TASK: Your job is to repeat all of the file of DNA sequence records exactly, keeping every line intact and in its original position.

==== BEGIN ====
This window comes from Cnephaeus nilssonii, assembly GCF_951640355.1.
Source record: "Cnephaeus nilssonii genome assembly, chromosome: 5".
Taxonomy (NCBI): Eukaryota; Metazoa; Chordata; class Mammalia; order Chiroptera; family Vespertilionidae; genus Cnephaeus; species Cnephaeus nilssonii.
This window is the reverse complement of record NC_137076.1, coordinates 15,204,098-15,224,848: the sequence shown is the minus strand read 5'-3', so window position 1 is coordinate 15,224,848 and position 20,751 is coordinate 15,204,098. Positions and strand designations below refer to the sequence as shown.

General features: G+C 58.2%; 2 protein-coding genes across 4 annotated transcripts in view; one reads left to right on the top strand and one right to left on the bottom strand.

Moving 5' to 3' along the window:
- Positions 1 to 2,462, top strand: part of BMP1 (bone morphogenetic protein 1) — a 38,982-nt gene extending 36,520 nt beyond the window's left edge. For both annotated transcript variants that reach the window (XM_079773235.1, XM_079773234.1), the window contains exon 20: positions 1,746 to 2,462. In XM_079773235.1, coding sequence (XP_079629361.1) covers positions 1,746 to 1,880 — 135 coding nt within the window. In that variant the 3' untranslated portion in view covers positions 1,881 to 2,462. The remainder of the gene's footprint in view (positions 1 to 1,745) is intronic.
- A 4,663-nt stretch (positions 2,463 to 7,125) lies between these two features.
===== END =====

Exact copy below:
This window comes from Cnephaeus nilssonii, assembly GCF_951640355.1.
Source record: "Cnephaeus nilssonii genome assembly, chromosome: 5".
Taxonomy (NCBI): Eukaryota; Metazoa; Chordata; class Mammalia; order Chiroptera; family Vespertilionidae; genus Cnephaeus; species Cnephaeus nilssonii.
This window is the reverse complement of record NC_137076.1, coordinates 15,204,098-15,224,848: the sequence shown is the minus strand read 5'-3', so window position 1 is coordinate 15,224,848 and position 20,751 is coordinate 15,204,098. Positions and strand designations below refer to the sequence as shown.

General features: G+C 58.2%; 2 protein-coding genes across 4 annotated transcripts in view; one reads left to right on the top strand and one right to left on the bottom strand.

Moving 5' to 3' along the window:
- Positions 1 to 2,462, top strand: part of BMP1 (bone morphogenetic protein 1) — a 38,982-nt gene extending 36,520 nt beyond the window's left edge. For both annotated transcript variants that reach the window (XM_079773235.1, XM_079773234.1), the window contains exon 20: positions 1,746 to 2,462. In XM_079773235.1, coding sequence (XP_079629361.1) covers positions 1,746 to 1,880 — 135 coding nt within the window. In that variant the 3' untranslated portion in view covers positions 1,881 to 2,462. The remainder of the gene's footprint in view (positions 1 to 1,745) is intronic.
- A 4,663-nt stretch (positions 2,463 to 7,125) lies between these two features.